Course Introduction

The BCS Foundation Certificate in IS Project Management Foundation Certificate provides an understanding of the principles of project management, along with those that relate to project planning, monitoring and control, change control and configuration management. It also helps the delegates to understand effort estimation, quality and risk management and communication between project stakeholders.

  • Learn to Allocate Project Resources

  • Understand The Various Change Control Procedures

  • Define Quality and Learn The Various Terms Associated With it

  • Understand the Relationship between Programmes and Projects

  • Learn from Certified Instructors

  • Train at Globally Known Training Providers

What's included


Key Learning Points




Tutor Support


Training with a BCS accredited training provider is recommended.

What Will You Learn

By the end of the course the delegates will have become familiar with the following concepts:

  • Planning Projects and their purpose
  • Implementation Strategies
  • How Products and Activities are related
  • Resource Allocation
  • Work Schedules, Gantt Charts
  • How to Monitor and Control Projects
  • Change Control Procedures
  • What is Quality Control and Quality Assurance
  • Approaches to Estimating
  • Risk – Identification and Prioritisation
  • Relationship between Programmes and Projects

Who should take this course

Anyone who is directly or indirectly involved or affected by IT Projects is the intended audience of this program. This course is aimed at delegates who are new to project management and work within an IT project environment.


This course is a suitable addition for individuals who already hold the Prince qualification.

At a high level, PRINCE2 provides a framework for projects regarding what needs to be done, by whom and by when. The Foundation Certificate in IS Project Management helps to do things with a range of techniques of provided. An example would be that in PRINCE2, a critical step of creating a plan is estimating, but it does not say how estimating should be done as this would depend on the project type and context. The Foundation Certificate in IS Project Management provides an explanation and analysis of various estimating techniques that are available so that a Project Manager or Business Analyst can decide which would be most suitable to use.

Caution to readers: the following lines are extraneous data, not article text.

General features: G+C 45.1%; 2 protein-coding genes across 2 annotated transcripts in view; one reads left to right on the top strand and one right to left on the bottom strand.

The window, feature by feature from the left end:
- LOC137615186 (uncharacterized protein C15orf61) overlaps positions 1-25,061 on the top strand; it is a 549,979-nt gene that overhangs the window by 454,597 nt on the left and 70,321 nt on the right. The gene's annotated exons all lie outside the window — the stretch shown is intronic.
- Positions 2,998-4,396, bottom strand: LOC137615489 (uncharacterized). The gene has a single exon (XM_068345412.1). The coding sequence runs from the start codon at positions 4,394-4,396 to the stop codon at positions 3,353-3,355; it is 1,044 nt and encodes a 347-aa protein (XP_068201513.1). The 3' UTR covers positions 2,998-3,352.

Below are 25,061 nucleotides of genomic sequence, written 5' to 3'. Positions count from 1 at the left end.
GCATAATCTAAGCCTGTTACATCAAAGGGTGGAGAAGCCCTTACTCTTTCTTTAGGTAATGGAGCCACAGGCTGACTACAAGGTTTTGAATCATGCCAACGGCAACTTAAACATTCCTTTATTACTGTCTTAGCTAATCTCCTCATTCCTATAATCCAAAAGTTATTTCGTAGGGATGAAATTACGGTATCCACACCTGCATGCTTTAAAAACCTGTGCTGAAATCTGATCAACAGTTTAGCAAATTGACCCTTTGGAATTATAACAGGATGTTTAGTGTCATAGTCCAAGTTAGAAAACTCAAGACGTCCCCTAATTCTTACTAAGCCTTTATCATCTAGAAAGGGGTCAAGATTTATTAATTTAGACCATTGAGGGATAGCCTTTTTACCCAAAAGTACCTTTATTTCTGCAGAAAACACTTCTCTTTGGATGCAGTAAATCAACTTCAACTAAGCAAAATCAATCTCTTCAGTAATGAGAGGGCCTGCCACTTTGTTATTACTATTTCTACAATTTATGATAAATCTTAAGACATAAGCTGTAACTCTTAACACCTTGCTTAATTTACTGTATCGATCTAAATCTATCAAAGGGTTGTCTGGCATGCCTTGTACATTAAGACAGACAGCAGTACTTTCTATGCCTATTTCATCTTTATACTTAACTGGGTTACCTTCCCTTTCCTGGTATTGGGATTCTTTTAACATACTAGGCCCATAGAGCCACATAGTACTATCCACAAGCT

The BCS Foundation Certificate in IS Project Management exam is taken on the afternoon of the last day of the course. The delegates are given a period of one hour to answer the 40 questions. They need to score 26 marks out of 40 to pass this multiple-choice closed book exam. Candidates passing the examination are awarded the BCS Foundation Certificate in IS Project Management.


Course Content

Projects and Project Work

  • The definition of projects, as opposed to other types of work
  • Terms of reference for a project
  • The purpose of project planning and control
  • The typical activities in a system development life-cycle
  • System and project life cycles
  • Variations on the conventional project life cycle, such as the use of prototypes or an iterative approach (e.g. the creation and testing of a series of versions of a product that converge on the final deliverable) or incremental approach (i.e. the phased creation and delivery of a series of products to users)
  • Implementation strategies e.g. parallel running, ‘sudden death’, use of pilots
  • Purpose and content of business case reports; the utilisation and significance of discounted cash flows in such reports (Note: knowledge of the method of calculation is NOT required)
  • Types of planning document: project initiation documents; project and stage plans, quality plan, communications plan, risk plan
  • Post implementation review

Project Planning

  • Project deliverables and intermediate products
  • Work and product breakdowns
  • Product definitions (including the identification of derived from, and component of relationships between products)
  • Relationship between products and activities in a project
  • Checkpoints and milestones
  • Lapsed time and effort required for activities
  • Activity networks (using ‘activity on node’ notation)
  • Calculation of earliest and latest start and end dates of activities and resulting float
  • Identification and significance of critical paths
  • Resource allocation, smoothing and levelling, including the use of resource histograms
  • Work schedules and Gantt charts

Monitoring and Control

  • The project control life cycle: including planning, monitoring achievement, identifying variances, taking corrective action
  • The nature of, and the purposes for which, information is gathered
  • Collecting progress information
    • Timesheets,
    • Team development meetings
    • Error and change reports etc